Attorney-Client Relationship | Legal Ethics in Motion
by Professionl Responsibility and Ethics Program/ University of Miami Law School
Last month a Tampa attorney settled a case brought against her by the Florida Bar for, among other things, charging excessive fees. The Florida Bar’s complaint specifically stated that the attorney’s “hourly rate of $400 per hour for the services of law clerks was clearly excessive.” While the Florida Bar has brought claims against attorneys for unethical billing practices, it has generally avoided the question of law clerk fees. This case clarifies that, in the eyes of the Florida Bar, law clerks are non-lawyers and cannot be billed at the same rate as an attorney admitted to the state bar.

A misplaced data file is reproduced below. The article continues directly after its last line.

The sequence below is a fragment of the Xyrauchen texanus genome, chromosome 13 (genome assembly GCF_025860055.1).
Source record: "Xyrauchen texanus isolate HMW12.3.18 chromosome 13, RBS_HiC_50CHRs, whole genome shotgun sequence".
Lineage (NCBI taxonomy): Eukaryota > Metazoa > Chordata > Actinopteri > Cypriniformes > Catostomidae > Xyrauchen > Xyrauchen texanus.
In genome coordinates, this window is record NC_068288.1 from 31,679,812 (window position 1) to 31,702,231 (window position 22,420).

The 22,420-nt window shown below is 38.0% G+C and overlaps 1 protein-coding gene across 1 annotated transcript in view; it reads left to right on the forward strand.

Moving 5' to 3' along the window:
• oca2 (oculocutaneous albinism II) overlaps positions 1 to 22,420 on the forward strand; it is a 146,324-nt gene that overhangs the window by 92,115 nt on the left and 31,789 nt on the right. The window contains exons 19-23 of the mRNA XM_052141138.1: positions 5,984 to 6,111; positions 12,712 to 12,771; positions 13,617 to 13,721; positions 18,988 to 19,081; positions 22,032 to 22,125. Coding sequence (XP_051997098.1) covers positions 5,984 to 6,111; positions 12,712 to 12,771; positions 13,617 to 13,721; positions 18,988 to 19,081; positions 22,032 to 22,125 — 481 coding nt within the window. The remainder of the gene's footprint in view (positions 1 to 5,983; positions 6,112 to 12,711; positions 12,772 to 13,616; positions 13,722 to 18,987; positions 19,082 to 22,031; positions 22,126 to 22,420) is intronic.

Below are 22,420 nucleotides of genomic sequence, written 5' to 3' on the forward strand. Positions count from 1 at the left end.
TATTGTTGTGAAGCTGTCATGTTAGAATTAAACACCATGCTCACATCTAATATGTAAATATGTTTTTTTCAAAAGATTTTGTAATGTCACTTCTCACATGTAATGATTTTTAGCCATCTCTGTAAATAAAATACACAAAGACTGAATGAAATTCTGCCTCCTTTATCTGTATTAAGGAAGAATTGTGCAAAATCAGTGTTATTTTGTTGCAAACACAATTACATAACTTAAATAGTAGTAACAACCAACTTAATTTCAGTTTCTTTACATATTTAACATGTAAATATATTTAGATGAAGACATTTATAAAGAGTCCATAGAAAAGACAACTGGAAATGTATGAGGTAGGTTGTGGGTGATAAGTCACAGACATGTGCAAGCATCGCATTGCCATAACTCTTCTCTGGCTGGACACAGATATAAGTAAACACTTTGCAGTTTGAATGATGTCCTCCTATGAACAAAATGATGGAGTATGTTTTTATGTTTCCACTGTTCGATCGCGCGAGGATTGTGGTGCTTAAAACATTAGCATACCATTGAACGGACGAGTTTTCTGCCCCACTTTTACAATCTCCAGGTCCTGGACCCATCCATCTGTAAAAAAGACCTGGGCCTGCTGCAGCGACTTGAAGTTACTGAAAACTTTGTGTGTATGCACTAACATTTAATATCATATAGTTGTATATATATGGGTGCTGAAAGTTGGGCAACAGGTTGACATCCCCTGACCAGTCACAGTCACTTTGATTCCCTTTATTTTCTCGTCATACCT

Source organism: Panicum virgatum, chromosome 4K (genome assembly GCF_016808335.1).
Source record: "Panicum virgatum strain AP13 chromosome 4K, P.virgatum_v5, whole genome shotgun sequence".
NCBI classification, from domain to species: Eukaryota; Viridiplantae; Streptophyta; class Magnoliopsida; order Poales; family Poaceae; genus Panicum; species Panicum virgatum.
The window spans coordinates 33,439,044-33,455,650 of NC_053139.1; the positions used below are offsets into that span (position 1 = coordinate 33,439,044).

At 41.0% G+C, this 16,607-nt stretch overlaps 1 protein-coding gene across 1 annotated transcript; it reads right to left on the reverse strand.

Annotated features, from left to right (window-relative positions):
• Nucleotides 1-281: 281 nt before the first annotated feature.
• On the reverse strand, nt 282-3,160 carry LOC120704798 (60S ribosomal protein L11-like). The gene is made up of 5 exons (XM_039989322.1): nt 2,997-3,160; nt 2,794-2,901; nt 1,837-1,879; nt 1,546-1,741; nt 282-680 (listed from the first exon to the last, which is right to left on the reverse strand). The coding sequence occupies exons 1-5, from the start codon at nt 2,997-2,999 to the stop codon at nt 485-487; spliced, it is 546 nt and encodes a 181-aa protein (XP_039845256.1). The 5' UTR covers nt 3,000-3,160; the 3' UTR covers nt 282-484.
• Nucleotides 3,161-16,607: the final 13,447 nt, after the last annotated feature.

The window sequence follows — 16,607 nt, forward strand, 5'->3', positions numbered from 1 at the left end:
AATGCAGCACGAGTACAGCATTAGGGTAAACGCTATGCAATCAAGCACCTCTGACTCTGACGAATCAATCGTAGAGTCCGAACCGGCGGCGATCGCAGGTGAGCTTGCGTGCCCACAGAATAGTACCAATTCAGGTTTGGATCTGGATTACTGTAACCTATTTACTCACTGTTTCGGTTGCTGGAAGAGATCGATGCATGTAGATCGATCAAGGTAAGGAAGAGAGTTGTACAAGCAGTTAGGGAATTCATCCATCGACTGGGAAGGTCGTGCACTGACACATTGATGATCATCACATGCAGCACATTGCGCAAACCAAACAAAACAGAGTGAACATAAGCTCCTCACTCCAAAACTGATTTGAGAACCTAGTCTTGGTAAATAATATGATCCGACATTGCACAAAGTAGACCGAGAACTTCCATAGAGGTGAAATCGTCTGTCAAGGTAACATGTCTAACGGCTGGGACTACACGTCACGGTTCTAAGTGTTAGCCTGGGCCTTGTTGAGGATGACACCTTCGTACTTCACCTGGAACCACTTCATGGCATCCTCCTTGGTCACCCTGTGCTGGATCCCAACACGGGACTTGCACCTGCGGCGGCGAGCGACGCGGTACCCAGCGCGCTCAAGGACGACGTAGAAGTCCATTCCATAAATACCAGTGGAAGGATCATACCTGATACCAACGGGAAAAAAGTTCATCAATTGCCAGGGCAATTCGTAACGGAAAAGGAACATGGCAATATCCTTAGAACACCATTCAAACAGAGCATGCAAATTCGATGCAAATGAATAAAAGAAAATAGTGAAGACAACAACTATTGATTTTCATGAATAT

The Florida Rules of Professional Conduct Rule 4-1.5 states that when determining reasonable fees, a factor to be considered is “the time and labor required, the novelty, complexity, and difficulty of the questions involved, and the skill requisite to perform the legal service properly.” When the attorney is participating only in overseeing or partially conducting research, the hours billed should not be the same as when he or she is performing the actions themselves. The Rules also consider all factors when determining an excessive fee. Here, the court found the total number of hours charged at $400 was clearly excessive as well.
Read more about the case here, and the Florida rules here.